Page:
Jesus is the union of human and divine in space and time, and the Christ is the eternal union of matter and Spirit from the beginning of time. When we believe in Jesus Christ, we’re believing in something much bigger than just the historical incarnation we call Jesus. Jesus is just the visible map. The entire sweep of the meaning of the Anointed One, the Christ, includes us and includes all of creation since the beginning of time. Revelation was geological, physical, and nature-based before it was ever personal and fully relational (see Romans 1:20).

As someone who thinks deeply, who (on a good day) meditates and prays on things, who tries to open myself, I find Christ to be the way to go deeper to a real understanding of things; the way to embrace life and love and recognize God in all things. And not in a way that dismisses cosmology, or science, or logic, but in a way that picks up where those things leave off, where they end in paradox. Because the mind stops short. The trail ends and we have to look for a new way to continue. That way is the heart.

The compass that we are given is the Trinity–it’s in each of us, as the Holy Spirit, flowing through our hearts. Our compass is our heart and life lived with and from the heart.

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It’s opening ourselves up to a new, deeper way of knowing. It’s finding our spiritual compass, built into our heart, that can guide us in our walk. It’s recognizing, heeding, and living our lives from the heart.

“Awakening to New Wonder”

God is bigger than church. Church isn’t the only place you’ll find Him. For a long stretch, church was one of the last places I looked. Nothing against it, but I felt like I connected with God better in nature than in a building.

I still talk to God more outside than I do inside. My most prayerful places are by the water. I treasure those times and those places. Yesterday, Harper and I took our dog walkabout to Wye Island, a place where I have run close to 30 miles at once, have run at night, have lost keys, hiked, reflected, prayed. Our walk didn’t disappoint, following trails, sitting, listening, reading and praying by the river; and Harper would have liked to have chased down her first buck, though I’m not sure what she’d have done with it if I had let her go.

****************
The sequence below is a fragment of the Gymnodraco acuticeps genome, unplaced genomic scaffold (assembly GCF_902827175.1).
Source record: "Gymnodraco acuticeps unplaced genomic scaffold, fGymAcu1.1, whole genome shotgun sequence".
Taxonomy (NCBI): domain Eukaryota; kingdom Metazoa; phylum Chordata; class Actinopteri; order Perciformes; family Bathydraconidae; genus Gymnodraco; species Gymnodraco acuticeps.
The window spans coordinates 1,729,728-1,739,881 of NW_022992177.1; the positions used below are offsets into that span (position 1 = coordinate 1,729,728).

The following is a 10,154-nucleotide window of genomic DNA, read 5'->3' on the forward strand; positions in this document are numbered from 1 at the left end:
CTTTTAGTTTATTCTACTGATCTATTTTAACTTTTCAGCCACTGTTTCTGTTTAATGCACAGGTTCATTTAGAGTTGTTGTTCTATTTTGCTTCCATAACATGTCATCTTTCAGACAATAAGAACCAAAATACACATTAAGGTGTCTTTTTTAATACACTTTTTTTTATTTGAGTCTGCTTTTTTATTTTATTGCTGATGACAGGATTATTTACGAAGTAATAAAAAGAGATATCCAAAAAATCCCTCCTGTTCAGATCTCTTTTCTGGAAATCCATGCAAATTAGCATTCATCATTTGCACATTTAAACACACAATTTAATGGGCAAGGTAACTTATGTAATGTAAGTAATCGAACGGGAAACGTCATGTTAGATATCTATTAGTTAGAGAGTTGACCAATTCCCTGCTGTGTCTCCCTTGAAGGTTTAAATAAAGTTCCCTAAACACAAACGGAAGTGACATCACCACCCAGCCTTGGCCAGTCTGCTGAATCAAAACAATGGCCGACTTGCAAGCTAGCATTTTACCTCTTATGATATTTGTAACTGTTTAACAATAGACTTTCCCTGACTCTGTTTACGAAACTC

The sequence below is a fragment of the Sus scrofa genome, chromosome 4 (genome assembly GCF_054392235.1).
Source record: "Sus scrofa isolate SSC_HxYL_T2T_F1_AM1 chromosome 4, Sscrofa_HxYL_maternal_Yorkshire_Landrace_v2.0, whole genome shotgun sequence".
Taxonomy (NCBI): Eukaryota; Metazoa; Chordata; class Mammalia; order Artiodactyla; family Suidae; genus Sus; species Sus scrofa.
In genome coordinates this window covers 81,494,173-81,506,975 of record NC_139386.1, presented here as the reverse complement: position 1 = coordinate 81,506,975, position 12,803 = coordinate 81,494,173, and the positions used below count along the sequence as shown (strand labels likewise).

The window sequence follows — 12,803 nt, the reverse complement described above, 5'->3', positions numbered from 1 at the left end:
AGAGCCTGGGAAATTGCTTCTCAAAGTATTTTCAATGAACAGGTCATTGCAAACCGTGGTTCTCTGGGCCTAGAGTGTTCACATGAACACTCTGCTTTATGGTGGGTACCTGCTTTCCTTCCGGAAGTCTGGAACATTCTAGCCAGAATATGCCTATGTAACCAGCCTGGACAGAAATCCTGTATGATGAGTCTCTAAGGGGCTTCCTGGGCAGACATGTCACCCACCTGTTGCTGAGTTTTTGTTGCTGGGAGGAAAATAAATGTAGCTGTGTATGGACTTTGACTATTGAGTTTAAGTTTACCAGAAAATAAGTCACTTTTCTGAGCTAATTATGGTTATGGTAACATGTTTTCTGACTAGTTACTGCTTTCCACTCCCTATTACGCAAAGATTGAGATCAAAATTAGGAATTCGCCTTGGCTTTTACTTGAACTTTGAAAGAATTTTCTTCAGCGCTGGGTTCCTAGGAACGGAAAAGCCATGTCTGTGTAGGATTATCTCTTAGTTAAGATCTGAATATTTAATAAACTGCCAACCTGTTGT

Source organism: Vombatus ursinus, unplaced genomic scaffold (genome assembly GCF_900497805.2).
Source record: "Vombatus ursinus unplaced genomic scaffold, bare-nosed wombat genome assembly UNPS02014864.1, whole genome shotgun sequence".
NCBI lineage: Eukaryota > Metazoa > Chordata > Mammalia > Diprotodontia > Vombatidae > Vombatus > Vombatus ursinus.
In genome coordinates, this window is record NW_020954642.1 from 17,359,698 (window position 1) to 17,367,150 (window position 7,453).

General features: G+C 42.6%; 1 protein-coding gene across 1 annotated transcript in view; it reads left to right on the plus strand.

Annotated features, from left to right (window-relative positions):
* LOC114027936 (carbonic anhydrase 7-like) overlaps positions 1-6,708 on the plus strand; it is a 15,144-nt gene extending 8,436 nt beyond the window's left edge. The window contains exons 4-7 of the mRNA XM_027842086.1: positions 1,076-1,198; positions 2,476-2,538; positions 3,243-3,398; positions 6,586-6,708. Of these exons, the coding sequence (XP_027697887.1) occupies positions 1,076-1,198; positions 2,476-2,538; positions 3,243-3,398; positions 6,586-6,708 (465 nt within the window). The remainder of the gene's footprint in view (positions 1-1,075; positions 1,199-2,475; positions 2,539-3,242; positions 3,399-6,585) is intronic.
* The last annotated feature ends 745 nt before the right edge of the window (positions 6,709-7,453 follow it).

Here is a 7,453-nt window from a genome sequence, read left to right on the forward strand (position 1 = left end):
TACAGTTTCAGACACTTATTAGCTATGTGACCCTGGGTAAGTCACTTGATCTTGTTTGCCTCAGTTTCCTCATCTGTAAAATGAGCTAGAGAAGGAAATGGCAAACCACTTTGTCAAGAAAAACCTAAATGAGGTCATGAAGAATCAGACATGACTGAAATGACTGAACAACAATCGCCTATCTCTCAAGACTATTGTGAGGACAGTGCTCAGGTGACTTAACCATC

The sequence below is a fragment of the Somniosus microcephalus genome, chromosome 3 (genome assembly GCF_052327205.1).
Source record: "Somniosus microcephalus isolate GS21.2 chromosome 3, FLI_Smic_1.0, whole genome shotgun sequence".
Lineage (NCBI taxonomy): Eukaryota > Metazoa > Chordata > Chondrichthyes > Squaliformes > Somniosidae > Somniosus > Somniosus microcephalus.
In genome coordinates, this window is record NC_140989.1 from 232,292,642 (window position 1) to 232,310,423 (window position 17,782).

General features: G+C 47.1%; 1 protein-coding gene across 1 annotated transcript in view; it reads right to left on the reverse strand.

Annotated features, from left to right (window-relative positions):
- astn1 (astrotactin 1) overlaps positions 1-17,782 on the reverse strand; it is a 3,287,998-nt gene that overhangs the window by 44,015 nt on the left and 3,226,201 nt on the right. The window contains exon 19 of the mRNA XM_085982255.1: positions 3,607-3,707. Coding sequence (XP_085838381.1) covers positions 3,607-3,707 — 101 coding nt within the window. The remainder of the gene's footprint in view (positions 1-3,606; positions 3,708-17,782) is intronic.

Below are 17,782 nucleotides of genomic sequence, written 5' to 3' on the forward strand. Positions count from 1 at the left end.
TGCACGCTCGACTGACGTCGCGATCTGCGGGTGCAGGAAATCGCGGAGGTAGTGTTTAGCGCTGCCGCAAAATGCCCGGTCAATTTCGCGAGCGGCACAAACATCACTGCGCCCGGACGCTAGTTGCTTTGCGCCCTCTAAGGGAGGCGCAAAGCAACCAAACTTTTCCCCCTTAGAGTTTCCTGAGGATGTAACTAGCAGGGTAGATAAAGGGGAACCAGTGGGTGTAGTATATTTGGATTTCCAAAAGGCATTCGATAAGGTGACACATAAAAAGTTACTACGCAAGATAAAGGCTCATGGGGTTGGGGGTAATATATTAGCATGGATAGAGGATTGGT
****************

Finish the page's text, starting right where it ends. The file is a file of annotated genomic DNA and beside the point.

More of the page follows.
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I’m a slow learner, and have never been one to take anyone’s word for anything. I have to find things out for myself, experientially, even though it frequently means falling on my face and dusting myself off, eventually coming to the same realization that was suggested at the beginning.

If we only look for God in church, we are selling ourselves, and Him, way short. But I realized I was selling myself, and Him, short by choosing to only look for Him outside a church. And part of what that comes down to is misconceiving “church,” as being just a building, or a set of beliefs. And not seeing it as a people, coming together to worship, quite literally to be the body of Christ, alive in the world. I like the way Richard Rohr looks at the Trinity:

God for us, we call you “Father.”
God alongside us, we call you “Jesus.”
God within us, we call you, “Holy Spirit.”
Together, you are the Eternal Mystery
That enables, enfolds, and enlivens all things,
Even us, and even me.

It’s that understanding, of having God alongside us, and working through other people, and finding that, feeling it, knowing it much deeper when I started to find other people walking their own walk, struggling with their own questions, coming together to worship and to pray and to help one another. Finding church.

Yesterday sitting along the Wye River and this morning in church, I felt grateful; an overwhelming sense of gratitude. Thomas Merton explained what I felt better than I can explain it:

To be grateful is to recognize the Love of God in everything… Every breath we draw is a gift of His love, every moment of existence is a grace, for it brings with it immense graces from Him. Gratitude therefore takes nothing for granted, is never unresponsive, is constantly awakening to new wonder and to praise the goodness of God. – Thomas Merton, “Thoughts in Solitude”

I’m a work in progress. That’s all I will ever be, trying to put one foot in front of another along the path and not be distracted chasing every other SQUIRREL! life throws at me. But gratitude and prayer are pretty good at helping sustain and focus me when I pay attention.